The story of artist John Heartfield, born Helmut Franz Josef Herzfeld in Berlin in 1891, begins like a German fairy tale. In 1899, his parents, sick and destitute, abandoned Helmut and his three brothers and sisters in a mountain cabin in Aigen, near Salzburg. The starving children were discovered four days later by the town’s mayor and his wife, who picked them up and fed them. Meanwhile, their uncle, a lawyer, appeared with a trust from their wealthy grandfather’s estate to fund their education.
Helmut trained at several art schools in Germany, before arriving at the School of Arts and Crafts in 1910s bohemian Berlin, where he abandoned his dream of becoming a painter and instead invented an art of extremely effective anti-war propaganda during the First World War and the rise of the Nazis. As The Canvas video above explains, Heartfield’s work clearly encapsulates the “anti-bourgeois, anti-capitalist, anti-fascist” attitudes of Berlin’s radical Dadaists. He was “one of Hitler’s most creative critics”.
Herzfeld began his anti-war art campaign by anglicizing his name to counter rising anti-British sentiment at the start of World War I. As John Heartfield, he collaborated with his brother, Weiland, and satirical artist George Grosz on the leftist journal. New Youth and the revolutionary publishing house, Malik Verlag. After the war, they joined the German Communist Party. (Heartfield “received his party book”, writes Sybille Fuchs, “from KPD leader Rosa Luxemburg herself”), and they became “founding members of the Berlin Dadaists”, developing the style of photomontage that Heartfield has used throughout his career as a graphic designer.
John Heartfield, War and Corpses, The Last Hope of the Rich
“Photomontage allowed Heartfield to create charged and politically controversial images,” writes the Getty. “To compose his works, he chose recognizable press photographs of politicians or events from the mainstream illustrated press…. Heartfield’s strongest work used variations of scale and stark juxtapositions to activate his already gruesome photo fragments. The result could have a chilling visual impact. They also had widespread influence, becoming an almost standard style of radical protest art throughout Europe by the start of the 20th century.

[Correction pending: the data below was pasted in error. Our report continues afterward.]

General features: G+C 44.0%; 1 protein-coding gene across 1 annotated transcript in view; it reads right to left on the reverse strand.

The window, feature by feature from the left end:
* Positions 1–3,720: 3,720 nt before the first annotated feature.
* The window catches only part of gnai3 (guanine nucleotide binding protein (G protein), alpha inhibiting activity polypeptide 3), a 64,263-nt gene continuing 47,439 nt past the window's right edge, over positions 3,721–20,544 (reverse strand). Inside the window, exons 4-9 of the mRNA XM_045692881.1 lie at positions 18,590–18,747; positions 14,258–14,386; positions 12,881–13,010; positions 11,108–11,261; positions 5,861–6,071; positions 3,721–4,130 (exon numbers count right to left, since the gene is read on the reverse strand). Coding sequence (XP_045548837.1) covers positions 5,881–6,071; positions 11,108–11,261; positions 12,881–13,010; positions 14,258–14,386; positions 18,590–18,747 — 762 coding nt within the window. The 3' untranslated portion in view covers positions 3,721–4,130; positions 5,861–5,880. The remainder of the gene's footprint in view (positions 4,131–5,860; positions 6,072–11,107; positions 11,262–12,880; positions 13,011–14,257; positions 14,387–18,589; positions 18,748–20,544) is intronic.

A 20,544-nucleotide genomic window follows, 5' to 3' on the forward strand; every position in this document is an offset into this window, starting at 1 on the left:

On rare occasions, Heartfield has included photographs of himself, as in the self-portrait below with scissors cutting off the head of the Berlin Police Commissioner; or he used his own photograph, as in an unglamorous shot of a pregnant young woman behind whose head Heartfield places what appears to be the body of a dead young man. The 1930 work protested Weimar’s anti-abortion laws with the title “Forced supplier of human material, take heart!” The state needs unemployed people and soldiers! But most of his work dismantled and repurposed the popular press.
John Heartfield, Self-Portrait with Police Commissioner Zörgiebel
Heartfield’s direct attacks on state power were allied with his support for labor movements. “In 1929, after decades of activity in photomontage and publishing,” writes the Art Institute of Chicago, “John Heartfield began working for the leftist periodical Illustrated Workers’ Magazine (Arbeiter-Illustrierte-Zeitung [AIZ]).” This weekly publication “served from the beginning as a major organ of opposition to the burgeoning National Socialist Party”. Heartfield’s provocative covers poked fun at Hitler and depicted the power of organized labor against the fascist threat. He traveled to the Soviet Union in 1931 under the auspices of the magazine and taught photomontage to the Red Army. His style spread internationally until the lifeless propaganda painting of socialist realism purged modernist art of party style.
Unfortunately for Heartfield and for Europe, the German left failed to present a unified front against Nazism as the KPD also became increasingly dogmatic and Stalinist. The artist and the publishers of AIZ were forced to flee to Prague when Hitler took power in 1933. (Heartfield is said to have escaped a “band of Nazi thugs,” writes Fuchs, by jumping from his balcony in Berlin). In Czechoslovakia, he continued his counter-propaganda campaign against Hitler through the covers of the AIZ. When the Nazis occupied Prague in 1938, he again fled to London but never stopped working during the war. He eventually returned to Berlin in the early 1950s and began a career as a literature teacher.
Heartfield is a complicated figure – an overlooked but key member of the German avant-garde who, along with his brother Weiland and artists like George Grosz, revolutionized the media of photography, typography and printing in order to s vehemently oppose war, oppression and Nazism, despite the dangers to their livelihoods and lives. You can read more about the artist’s life and work on the official John Heartfield exhibition website, which features many of the collages featured in the Canvas video up top. (See especially the article on Heartfield’s relevance to our current moment.) Also, don’t miss this interactive online exhibition from the Akademie Der Künste in Berlin, which controls the artist’s estate and has uploaded a number of rare photos and documents.
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Josh Jones is a writer and musician based in Durham, NC. Follow him on @jdmagness